Faded Sandpaper

Ron Connor

Ron Connor

Ron is a Colorado native and has lived in Phoenix since September 1, 1962. He attended The University of Denver, 1960-1961. Major: Mass Communications; Radio, Television, Film. His advisor was Noel Jordan. While there, Connor worked for Western Cine Service which he obtained through Student Placement and also worked later at Thomas J. Barbre Productions. He also attended Phoenix College. 1962-1966.

Ron started working at KTAR-TV January 19, 1963 as a film processor and editor of news film for the only weekend newscast at 10 P.M. Sunday. It guaranteed 4 hours at minimum wage which was $1.50/hr. Within two weeks he was asked to increase hours and edit news film on Thursdays and Fridays, in addition to shooting news film on those days and on weekends. Soon, Ron was assigned to shoot a documentary on the “new” Phoenix airport addition (now Terminal 2). Commercial work soon followed. Three months later he was assigned to film NBC Personalities in Burbank with the hostess of a local program.

In September of 1963 Connor was assigned to direct a 90-minute local Spanish language variety program, until the contract ran out in May of 1964. In summer, 1965, he transferred to engineering as an operating engineer. Later that summer, while still working in engineering he was asked by the Production Manager to produce a new opening for the weeknight 10 PM newscast, sponsored by the Valley National Bank (now Chase Bank). It required the earth rotating and matted over time-lapse clouds similar to the Gulf Oil Space Specials of the day. Later, Production wanted him back and he was assigned to a full-time direction position. This schedule altered his hours, so Ron had to “Withdraw Without Prejudice” from Phoenix College, just one class short of graduating lower division which he planned to complete later.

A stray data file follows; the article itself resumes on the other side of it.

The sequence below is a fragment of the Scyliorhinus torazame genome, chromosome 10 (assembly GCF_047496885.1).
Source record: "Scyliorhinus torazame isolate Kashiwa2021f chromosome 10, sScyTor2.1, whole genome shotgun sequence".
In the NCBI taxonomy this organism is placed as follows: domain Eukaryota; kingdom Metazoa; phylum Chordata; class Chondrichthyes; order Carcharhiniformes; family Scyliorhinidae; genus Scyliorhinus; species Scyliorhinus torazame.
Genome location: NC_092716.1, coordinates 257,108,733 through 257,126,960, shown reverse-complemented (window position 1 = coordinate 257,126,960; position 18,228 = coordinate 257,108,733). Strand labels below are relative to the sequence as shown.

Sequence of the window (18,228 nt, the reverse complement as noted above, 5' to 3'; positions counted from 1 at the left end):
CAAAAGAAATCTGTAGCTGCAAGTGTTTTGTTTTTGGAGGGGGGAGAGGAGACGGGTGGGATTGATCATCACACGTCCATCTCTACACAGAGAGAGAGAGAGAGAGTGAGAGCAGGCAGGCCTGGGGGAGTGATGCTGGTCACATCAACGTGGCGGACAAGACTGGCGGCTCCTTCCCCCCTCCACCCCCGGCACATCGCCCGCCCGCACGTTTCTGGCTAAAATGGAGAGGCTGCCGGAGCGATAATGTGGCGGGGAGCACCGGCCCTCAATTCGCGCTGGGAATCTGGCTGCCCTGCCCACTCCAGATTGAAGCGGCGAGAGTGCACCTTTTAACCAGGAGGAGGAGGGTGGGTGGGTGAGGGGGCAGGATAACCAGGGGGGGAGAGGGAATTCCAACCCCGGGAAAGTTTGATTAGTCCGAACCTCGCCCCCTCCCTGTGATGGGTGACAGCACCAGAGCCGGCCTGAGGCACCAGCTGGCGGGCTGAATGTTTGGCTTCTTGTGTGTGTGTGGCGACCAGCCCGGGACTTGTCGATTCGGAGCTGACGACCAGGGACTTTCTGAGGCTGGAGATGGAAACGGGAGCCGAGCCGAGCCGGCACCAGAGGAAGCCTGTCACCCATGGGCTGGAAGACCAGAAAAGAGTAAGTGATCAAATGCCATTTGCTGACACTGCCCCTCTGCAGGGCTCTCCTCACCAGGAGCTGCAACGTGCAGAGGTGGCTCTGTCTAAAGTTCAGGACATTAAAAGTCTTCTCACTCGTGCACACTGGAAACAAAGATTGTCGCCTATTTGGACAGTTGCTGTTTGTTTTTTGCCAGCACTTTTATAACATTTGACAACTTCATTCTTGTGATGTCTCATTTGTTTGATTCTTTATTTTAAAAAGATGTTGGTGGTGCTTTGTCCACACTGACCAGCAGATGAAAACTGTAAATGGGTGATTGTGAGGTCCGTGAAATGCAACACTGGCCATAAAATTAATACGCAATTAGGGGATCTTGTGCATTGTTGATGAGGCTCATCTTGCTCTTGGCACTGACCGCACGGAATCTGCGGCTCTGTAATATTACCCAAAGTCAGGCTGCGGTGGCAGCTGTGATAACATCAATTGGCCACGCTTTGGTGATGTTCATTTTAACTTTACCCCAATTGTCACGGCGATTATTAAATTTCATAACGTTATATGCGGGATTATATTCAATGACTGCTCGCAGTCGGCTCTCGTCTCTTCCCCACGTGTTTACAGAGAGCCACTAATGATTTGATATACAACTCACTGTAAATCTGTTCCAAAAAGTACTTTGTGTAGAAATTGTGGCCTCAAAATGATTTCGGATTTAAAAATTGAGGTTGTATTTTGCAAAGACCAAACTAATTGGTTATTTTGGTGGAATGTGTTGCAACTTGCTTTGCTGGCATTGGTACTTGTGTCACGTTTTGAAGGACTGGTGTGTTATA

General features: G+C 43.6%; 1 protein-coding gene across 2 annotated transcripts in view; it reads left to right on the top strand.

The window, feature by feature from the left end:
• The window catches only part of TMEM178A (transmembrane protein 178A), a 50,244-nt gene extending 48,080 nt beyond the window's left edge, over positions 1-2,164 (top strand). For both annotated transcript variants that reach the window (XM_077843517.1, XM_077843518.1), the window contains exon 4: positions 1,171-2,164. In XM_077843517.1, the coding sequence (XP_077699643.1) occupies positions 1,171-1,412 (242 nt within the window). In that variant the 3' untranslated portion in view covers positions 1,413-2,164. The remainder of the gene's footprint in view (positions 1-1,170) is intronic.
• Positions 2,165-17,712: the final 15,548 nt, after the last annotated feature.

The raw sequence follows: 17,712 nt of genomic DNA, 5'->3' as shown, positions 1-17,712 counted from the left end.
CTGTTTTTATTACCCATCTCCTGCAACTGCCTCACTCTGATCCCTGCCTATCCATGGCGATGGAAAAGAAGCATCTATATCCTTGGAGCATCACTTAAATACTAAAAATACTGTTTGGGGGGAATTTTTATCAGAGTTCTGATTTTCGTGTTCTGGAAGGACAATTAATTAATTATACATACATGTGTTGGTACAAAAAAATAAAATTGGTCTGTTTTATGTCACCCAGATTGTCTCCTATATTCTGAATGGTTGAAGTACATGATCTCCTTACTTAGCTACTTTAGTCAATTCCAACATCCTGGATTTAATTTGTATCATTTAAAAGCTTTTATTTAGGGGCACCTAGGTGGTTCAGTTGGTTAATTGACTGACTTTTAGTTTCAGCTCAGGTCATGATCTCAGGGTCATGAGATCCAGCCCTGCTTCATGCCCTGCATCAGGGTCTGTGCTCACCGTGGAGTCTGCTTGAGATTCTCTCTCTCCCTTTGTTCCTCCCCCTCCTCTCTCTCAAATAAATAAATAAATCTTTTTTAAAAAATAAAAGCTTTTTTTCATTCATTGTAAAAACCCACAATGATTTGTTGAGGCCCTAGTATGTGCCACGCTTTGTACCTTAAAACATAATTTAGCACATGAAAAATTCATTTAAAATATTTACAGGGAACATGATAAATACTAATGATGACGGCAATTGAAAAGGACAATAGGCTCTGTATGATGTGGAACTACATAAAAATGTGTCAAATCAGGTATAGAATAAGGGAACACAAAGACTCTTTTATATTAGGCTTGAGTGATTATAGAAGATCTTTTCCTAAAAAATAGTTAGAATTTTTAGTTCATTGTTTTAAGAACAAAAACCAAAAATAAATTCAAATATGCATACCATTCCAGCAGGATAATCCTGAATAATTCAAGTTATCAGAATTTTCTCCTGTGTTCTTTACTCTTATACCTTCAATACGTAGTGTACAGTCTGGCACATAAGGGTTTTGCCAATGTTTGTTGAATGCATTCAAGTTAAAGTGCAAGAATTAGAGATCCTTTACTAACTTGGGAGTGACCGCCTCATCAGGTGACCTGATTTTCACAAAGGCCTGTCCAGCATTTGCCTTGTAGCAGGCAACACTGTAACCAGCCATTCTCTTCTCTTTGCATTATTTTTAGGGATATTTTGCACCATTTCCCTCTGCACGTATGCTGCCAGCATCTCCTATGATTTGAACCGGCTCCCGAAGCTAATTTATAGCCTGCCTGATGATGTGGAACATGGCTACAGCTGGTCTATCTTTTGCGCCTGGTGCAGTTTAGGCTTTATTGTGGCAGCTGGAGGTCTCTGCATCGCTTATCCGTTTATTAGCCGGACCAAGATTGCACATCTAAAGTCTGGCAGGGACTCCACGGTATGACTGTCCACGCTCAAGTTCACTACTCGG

On a summer day in 1966, Connor was on duty when an NBC news crew from Burbank had covered a local story for the Huntly-Brinkley Report. They needed their facilities to send this report and it required two black and white film chains, two camera cards (artist renderings) and a camera on the reporter. They rehearsed it twice and it eventually ran ‘live.’

That same summer, Ron was assigned to direct a local teenage program. The following year this program was nominated for the Freedoms Foundation George Washington Citation and the American Legion Auxiliaries’ “Golden Mike” Award. It won both awards for 1966-67 and 1967-68. Two National Awards, two years in a row! No other station in the U.S. had done that before, or since.